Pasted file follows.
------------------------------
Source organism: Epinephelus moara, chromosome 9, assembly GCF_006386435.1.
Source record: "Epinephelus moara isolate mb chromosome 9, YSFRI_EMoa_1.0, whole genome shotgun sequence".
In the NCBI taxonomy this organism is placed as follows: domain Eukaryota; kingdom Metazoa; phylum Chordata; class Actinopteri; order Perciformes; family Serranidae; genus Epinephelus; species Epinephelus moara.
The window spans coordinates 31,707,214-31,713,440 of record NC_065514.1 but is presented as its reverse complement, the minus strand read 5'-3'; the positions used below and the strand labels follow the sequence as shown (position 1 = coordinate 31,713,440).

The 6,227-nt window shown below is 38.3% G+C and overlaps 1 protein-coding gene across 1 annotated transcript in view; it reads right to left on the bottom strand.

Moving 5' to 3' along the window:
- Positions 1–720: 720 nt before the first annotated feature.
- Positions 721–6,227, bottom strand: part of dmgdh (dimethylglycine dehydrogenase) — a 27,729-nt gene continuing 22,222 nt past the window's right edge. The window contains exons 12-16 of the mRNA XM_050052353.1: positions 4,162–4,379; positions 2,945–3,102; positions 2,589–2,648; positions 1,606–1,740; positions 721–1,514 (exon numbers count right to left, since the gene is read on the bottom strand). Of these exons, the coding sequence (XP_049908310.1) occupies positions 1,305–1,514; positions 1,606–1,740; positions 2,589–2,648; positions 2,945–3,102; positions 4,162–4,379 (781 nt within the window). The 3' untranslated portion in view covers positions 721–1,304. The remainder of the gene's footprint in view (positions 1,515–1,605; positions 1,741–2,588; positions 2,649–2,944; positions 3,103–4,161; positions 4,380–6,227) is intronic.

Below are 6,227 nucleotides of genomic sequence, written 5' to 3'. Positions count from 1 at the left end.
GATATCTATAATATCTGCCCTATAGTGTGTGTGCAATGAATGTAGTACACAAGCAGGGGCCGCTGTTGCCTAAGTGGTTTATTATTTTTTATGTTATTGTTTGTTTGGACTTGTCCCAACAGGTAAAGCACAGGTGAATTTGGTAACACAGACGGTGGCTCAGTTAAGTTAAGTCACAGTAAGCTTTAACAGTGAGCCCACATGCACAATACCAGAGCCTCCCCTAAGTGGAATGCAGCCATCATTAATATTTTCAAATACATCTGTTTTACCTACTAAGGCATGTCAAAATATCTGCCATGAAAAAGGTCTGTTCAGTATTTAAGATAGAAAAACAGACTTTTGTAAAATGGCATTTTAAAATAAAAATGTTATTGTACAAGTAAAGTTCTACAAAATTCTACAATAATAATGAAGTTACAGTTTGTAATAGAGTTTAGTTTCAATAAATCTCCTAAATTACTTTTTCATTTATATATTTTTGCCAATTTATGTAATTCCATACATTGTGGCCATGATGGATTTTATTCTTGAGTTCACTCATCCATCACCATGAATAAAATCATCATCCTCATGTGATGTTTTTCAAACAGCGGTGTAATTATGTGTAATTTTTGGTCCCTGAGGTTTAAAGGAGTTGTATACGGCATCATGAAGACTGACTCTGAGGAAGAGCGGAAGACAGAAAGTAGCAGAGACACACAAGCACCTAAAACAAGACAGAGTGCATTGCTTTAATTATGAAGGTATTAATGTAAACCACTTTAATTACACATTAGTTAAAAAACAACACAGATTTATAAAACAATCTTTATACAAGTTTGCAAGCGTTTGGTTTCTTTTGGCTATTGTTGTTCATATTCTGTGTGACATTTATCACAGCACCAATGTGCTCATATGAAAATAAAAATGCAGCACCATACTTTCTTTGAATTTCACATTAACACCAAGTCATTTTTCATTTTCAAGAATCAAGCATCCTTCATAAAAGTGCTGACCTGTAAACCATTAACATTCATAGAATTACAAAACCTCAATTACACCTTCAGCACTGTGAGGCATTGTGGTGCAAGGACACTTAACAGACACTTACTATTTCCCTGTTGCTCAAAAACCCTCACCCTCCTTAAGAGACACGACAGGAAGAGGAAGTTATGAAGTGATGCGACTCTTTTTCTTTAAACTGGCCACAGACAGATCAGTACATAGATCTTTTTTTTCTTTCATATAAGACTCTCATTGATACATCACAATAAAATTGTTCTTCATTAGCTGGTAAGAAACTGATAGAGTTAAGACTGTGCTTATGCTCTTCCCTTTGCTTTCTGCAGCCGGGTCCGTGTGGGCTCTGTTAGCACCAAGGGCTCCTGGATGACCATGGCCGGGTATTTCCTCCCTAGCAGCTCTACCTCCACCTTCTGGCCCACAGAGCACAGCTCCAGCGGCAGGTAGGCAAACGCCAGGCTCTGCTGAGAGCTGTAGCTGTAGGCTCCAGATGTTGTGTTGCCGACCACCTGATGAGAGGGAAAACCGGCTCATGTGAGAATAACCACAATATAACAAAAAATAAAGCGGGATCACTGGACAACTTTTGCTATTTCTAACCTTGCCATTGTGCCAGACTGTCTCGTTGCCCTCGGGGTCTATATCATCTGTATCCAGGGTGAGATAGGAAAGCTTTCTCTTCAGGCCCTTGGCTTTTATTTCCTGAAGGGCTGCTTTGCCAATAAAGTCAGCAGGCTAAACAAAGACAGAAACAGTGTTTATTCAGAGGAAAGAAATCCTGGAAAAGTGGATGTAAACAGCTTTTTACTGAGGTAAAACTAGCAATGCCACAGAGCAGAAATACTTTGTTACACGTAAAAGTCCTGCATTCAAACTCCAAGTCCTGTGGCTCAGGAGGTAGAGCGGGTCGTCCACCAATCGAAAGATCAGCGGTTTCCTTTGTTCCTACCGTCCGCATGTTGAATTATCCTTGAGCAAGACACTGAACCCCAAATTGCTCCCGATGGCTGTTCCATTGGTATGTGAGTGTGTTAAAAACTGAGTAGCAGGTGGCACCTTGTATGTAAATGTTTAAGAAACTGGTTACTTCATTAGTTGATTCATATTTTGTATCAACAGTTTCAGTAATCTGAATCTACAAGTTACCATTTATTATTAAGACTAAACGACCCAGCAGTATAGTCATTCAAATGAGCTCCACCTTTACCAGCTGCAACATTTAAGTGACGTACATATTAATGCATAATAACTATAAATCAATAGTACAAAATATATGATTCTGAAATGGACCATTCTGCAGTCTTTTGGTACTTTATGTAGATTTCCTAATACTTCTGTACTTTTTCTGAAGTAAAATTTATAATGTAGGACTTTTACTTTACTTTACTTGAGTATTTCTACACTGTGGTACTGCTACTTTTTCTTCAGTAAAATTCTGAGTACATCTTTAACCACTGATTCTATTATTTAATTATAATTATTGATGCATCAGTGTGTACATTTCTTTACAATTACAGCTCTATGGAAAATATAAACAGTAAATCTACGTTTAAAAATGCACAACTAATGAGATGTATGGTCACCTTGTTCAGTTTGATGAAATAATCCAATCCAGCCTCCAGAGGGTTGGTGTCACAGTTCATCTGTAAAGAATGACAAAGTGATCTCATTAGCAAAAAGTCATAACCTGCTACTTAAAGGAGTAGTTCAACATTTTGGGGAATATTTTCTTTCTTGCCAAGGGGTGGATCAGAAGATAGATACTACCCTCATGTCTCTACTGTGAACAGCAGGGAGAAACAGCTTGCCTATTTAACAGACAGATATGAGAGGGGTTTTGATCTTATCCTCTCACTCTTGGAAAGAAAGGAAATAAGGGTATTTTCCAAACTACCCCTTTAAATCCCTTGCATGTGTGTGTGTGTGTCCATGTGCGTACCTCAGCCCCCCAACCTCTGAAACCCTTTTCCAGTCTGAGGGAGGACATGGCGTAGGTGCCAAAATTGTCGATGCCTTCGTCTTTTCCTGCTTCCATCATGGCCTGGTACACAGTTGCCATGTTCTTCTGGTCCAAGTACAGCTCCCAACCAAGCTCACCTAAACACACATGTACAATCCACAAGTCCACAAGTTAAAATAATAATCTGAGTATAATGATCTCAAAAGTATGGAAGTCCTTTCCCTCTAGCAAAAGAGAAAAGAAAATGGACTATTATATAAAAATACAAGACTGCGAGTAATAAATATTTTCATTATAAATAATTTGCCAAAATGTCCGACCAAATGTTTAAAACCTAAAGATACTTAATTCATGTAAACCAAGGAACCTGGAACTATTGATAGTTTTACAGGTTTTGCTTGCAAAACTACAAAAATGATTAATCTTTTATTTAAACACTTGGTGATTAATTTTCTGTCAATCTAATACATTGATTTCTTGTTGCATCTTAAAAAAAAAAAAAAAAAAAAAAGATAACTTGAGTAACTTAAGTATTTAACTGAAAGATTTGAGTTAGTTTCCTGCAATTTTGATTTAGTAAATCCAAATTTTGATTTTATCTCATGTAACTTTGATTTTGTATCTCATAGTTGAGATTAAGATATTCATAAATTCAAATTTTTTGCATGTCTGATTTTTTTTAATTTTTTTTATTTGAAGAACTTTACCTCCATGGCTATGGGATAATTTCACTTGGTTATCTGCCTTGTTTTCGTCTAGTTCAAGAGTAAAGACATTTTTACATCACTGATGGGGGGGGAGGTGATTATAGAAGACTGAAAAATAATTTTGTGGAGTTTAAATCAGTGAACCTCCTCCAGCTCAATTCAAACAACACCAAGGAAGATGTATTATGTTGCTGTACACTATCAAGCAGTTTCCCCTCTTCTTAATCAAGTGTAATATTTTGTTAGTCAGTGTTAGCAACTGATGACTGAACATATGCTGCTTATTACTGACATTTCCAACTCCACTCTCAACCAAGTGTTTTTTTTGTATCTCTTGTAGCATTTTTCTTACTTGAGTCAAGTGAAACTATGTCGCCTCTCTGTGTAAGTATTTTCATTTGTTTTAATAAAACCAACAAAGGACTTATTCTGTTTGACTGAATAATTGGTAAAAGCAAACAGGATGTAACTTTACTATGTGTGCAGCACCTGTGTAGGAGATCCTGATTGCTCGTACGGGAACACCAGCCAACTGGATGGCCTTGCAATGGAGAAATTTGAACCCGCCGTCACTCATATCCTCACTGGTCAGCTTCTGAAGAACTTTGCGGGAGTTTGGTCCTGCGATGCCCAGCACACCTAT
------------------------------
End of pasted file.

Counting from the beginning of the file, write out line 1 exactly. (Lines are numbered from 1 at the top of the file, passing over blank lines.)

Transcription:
Source organism: Epinephelus moara, chromosome 9, assembly GCF_006386435.1.